14 minutes ago
Wednesday, 31 August 2011
But I took this photo of the back of a youngish guy in a choice of dress that has always perplexed me - dark top, middle-shade centre and white(ish) shoes - and it's the last of these that jars. When seeing anyone wearing such an arrangement I always find the eyes are dragged downwards too far. I don't mind it when the seat and belly areas are highlighted - in fact it can be dead sexy - but with wearing light shoes as well it does look odd to me. What he needs here with that top and shorts, is dark, preferably, black shoes - and then all our attention would rest on his delectable middle. He was actually so good-looking (possibly Mediterranean or Middle-eastern origins) that I was hoping he'd turn around so I could get a mug-shot but without him seeing what I was doing, but I had to give up waiting. I couldn't even get him in profile, the spoilsport! Oh, and he was with a girl - you can just see her legs standing in front of him.
But is this the reputed gay fashion-sense coming through? (I'm actually not entirely sure that I've got any). But even when I'm wearing a dark top with jeans (other than black) I can only wear black shoes, otherwise the picture other people see of me looks unbalanced. Of course if you're wearing black top and black jeans then anything other than black shoes is a big 'no-no'. Even Elton John realises that!
Wednesday, 24 August 2011
Website of firm from whom my phone is rented from gives phone number to ring if there's a fault to report. Brilliant! They apparently have no email address to contact them - and they're at the other end of the country.
Went out on Mon looking for a public phone booth which takes coins (such a rarity nowadays). Only found one - and it was out of order!
So to Post Office where saw a middle-aged lady (with purple-dyed hair!) who kindly rang the number I'm supposed to ring on my non-functioning phone. Passed it to me and, after explaining problem was told it'll be put right later that day or, at the latest, by end of Tuesday (yesterday). It's now Wed. Same situation, and I have no means to ring them back unless I return to Post Office and ask a favour again - or write, which will take several days to get response. Maddening! Feeling very vulnerable. Hope I don't have a need to call any emergency services in this period.
She may yet re-appear but I get the feeling that her illness, whatever caused it, may have signalled the end - and that her owners had decided she wasn't worth the expense and trouble of keeping.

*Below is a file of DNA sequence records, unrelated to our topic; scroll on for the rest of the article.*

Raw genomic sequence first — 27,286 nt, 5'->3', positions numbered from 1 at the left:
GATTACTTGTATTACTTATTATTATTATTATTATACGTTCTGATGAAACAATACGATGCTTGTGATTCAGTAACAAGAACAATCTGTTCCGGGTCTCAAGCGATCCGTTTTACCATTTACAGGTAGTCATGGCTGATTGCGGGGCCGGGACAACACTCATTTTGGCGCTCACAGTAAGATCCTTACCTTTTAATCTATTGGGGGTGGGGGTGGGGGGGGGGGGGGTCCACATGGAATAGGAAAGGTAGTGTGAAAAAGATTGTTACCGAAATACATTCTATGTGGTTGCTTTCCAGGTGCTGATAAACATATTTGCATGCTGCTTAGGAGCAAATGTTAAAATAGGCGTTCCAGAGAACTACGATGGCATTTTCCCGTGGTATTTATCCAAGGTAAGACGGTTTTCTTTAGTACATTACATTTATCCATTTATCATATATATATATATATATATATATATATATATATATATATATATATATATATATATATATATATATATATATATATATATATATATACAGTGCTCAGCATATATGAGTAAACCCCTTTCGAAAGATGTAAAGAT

Maybe I'm making too much of it, and it's only a rehearsal for the inevitable time when one of my own duo leaves his own pampered life, but the thought that poor little Growlie may have indeed gone for good, as it's looking, is still a wrench.
Btw, Maybe there's no cause for concern here, but does anyone know what's happened to blogger Andrew from 'The Widow's World'? His (currently) two and a half weeks' silence is rather unusual for him. - and, while of course hoping he's okay, I am missing his blogs.
Thursday, 18 August 2011
When visiting my big sis last month she gently chided me that when I smile, particularly in photos, I never show my teeth. I could have reminded her of the probable origin of this; but I refrained, even though she would have remembered it.
I'd have been about 9 or 10 years old and had one of those kiddie scooters, riding it everywhere with gusto. Then one day, in mid-hard-ride the front wheel came off - and I went literally arse-over-tit right over the handlebars, and bit the road. Not only was my chin deeply cut but one of the front teeth got chipped, not completely, but it did take a small chunk out of the front of it. With time that gap in the tooth's enamel turned a very conspicuous brown, only covering about 5% of one of the front teeth, but a blemish significant to be noticed by anyone I talked to. Growing increasingly self-conscious about it, I started showing my teeth as little as possible till it became a habit to keep my mouth closed unless absolutely necessary.
That was the situation right until my mid-30s. All that time I didn't visit any dentist even once. I was too frightened at the thought that they might want to extract all my teeth, something which actually happened to my late elder brother when he was also still just in his 30s. Eventually I did go and the situation wasn't anywhere near as bad as I'd feared - one extraction, maybe three fillings - and he capped that front tooth. Ever since then I've made dental visits regularly and never had any serious dental problems since. But the habit of keeping my lips shut has become hard-wired.
But back to the smile. Here are a couple of pics which I took yesterday and this morning, chosen out of a total of eight attempts, because it's so hard to smile on demand without showing the effort underneath. (When I need to smile I think of either cats playing or of Laurel & Hardy.) I think the one on the lower right above (this morning's), is the better of the two.